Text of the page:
researchers think that this has become more popular is the student’s perceived anonymity. This
means that students hide behind the electronic device and do and say things that they would not
say to another in person. Due to the prefrontal cortex of children not being fully developed it is

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difficult for them to understand the full consequences of the things they put online. And on the
reverse side this can lead to harmful decisions by the victims of cyberbullying.
New ways of protecting students who become victims of cyberbullying need to be found.
Many cases have been brought to the courts. However, there are not clear guidelines when it
comes to what can be said on the internet. Although the attention in media has created some
change many of the people who use electronics to harm others have not been charged. The
courts also must define what rights to give school officials to regulate speech of the students off
campus when it disrupts the educational program. The child’s first amendment rights must also
be taken into account. It’s hard to decide on a balance what is considered a substantial
educational program disruption and honoring the child’s rights.
For counselors an important part of addressing cyberbullying is dealing with the
implications of it. When dealing with students who are at risk of self-harm there are important
steps to take. Suicide contracts are no longer considered helpful. Suicide assessments must be
done when someone reports a student or when a counselor feels in it necessary. Every time one
of these tests is administered parents must be called. This protects the student as well as the
counselor.
4. Use-of-time assessments may be a useful tool for counselors. In order to complete this
assessment a counselor must right now what they do each day in 15 or 30 minute increments.
They do this for a certain period of time in order to gain understanding of where there time is
being spent. The information gained will show the counselor if they need to make changes to
their daily schedule. If they feel the assessment has shown that they are spending too much or too
little time doing certain tasks they can then make changes. Adjustments can be made that
maximize time spent on things that the counselor feels are the most important. Another use of
the use-of-time assessment is showing your administrators what it is you do all day. This can

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create a better understanding of your position as a school counselor. You can also use this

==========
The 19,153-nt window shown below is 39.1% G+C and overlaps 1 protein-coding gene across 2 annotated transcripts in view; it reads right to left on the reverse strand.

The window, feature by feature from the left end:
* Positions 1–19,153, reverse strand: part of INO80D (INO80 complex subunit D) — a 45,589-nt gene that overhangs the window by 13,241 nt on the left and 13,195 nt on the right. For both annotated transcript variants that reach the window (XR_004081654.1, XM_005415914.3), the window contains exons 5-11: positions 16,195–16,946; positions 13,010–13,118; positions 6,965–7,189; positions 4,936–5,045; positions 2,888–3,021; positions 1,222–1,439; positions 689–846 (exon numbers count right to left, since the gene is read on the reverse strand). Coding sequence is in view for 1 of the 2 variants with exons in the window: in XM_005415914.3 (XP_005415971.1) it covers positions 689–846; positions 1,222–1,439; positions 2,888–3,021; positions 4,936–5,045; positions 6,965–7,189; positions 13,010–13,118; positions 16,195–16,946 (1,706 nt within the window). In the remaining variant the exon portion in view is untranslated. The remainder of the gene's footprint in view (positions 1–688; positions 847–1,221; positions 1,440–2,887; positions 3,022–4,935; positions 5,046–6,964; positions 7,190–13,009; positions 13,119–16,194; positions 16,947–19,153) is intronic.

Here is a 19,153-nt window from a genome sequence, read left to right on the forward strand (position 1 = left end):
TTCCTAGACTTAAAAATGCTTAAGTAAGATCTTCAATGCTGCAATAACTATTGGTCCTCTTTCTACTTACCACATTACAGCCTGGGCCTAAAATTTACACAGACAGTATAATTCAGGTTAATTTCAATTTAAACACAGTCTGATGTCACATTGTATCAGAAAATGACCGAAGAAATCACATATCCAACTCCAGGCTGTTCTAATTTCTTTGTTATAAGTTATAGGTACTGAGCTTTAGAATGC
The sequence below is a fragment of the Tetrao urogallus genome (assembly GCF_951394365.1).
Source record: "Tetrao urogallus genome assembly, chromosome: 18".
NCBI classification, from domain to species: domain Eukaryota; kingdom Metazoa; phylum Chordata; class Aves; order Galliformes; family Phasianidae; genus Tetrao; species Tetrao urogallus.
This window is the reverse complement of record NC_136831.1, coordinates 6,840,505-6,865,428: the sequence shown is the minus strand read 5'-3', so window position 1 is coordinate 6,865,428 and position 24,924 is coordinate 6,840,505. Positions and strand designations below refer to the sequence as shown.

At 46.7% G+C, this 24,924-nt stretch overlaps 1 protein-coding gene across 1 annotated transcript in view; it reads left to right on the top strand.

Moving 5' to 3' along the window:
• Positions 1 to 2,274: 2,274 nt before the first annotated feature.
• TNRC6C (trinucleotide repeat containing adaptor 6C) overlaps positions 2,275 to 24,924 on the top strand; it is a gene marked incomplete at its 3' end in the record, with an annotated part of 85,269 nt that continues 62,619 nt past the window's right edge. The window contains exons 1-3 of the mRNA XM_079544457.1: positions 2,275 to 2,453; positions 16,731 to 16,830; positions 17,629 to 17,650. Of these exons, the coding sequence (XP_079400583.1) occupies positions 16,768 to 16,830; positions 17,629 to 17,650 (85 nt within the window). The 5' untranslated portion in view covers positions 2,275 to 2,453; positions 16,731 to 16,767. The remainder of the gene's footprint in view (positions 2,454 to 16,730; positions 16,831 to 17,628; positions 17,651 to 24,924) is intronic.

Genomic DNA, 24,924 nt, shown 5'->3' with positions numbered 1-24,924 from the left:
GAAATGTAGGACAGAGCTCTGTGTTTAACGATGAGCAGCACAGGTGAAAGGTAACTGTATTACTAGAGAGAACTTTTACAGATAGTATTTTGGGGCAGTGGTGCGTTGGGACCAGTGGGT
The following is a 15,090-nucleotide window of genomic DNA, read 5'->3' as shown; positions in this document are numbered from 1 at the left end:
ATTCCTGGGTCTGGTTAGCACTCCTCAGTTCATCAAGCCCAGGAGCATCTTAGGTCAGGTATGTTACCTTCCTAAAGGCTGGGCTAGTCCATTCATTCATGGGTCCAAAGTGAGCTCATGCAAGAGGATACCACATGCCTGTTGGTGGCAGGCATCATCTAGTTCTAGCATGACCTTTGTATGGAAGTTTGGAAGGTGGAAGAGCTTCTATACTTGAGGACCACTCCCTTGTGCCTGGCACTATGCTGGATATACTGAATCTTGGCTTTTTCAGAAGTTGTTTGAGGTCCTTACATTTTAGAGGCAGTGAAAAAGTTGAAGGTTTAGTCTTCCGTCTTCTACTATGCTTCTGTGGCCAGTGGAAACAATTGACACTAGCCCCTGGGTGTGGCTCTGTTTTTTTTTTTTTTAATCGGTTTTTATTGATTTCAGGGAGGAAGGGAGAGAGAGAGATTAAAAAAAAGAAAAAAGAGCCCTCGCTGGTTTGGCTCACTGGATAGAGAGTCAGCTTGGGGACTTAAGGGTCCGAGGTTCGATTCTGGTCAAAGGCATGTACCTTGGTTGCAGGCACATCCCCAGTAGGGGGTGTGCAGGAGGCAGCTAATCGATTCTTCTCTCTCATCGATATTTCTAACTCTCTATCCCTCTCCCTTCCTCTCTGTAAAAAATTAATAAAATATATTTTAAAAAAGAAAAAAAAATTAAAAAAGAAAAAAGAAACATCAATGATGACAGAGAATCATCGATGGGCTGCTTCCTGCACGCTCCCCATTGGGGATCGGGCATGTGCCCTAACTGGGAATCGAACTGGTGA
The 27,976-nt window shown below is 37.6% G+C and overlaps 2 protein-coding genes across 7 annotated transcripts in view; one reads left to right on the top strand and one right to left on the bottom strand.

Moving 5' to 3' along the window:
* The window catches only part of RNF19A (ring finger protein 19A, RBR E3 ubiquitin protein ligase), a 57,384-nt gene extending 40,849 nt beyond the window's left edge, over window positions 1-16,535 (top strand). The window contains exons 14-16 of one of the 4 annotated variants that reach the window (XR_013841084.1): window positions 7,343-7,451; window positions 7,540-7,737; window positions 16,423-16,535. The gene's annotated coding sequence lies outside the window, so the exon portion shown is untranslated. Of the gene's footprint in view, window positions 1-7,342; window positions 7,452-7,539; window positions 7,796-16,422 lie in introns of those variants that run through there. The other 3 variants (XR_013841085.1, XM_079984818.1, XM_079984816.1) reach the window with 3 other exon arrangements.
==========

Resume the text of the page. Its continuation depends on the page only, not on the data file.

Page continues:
assessment to demonstrate that your time is being spent on thing unrelated to your job title and
promote adjustments.
5. Three principles to consider when making ethical decisions are autonomy, non-maleficence, and
beneficence. (Forester-Miller & Davis, 1997) Autonomy essentially means allowing the freedom
of choice and action. For a counselor to honor this principal they would not impose their own
values or beliefs, but instead encourage the client to make their own decisions. When working
with a client the counselor must instead the client about the implications of their own decisions.
Unless the client is unfit to make a decision or is at risk of harming themselves or another then it
becomes necessary to keep the client from acting on these decisions.
The idea of non-maleficence is to cause no harm. This should always be at the forefront
of the counselors mind when making decisions concerning a student or client. Anything that
may cause any sort of emotional or physical harm should be carefully thought through. It is our
responsibility to protect all students in a school.
The final principal to consider is beneficence. Where non-maleficence focuses on not
acting in ways that cause harm, beneficence focuses on acting in ways that prevent harm. When
there is a sign of something that is wrong with a student a counselor must not ignore the
problem. They must act in ways that prevent any foreseeable harm to students as best as possible.
In this situation doing nothing is unethical and possibly illegal.
6. Ethical Standards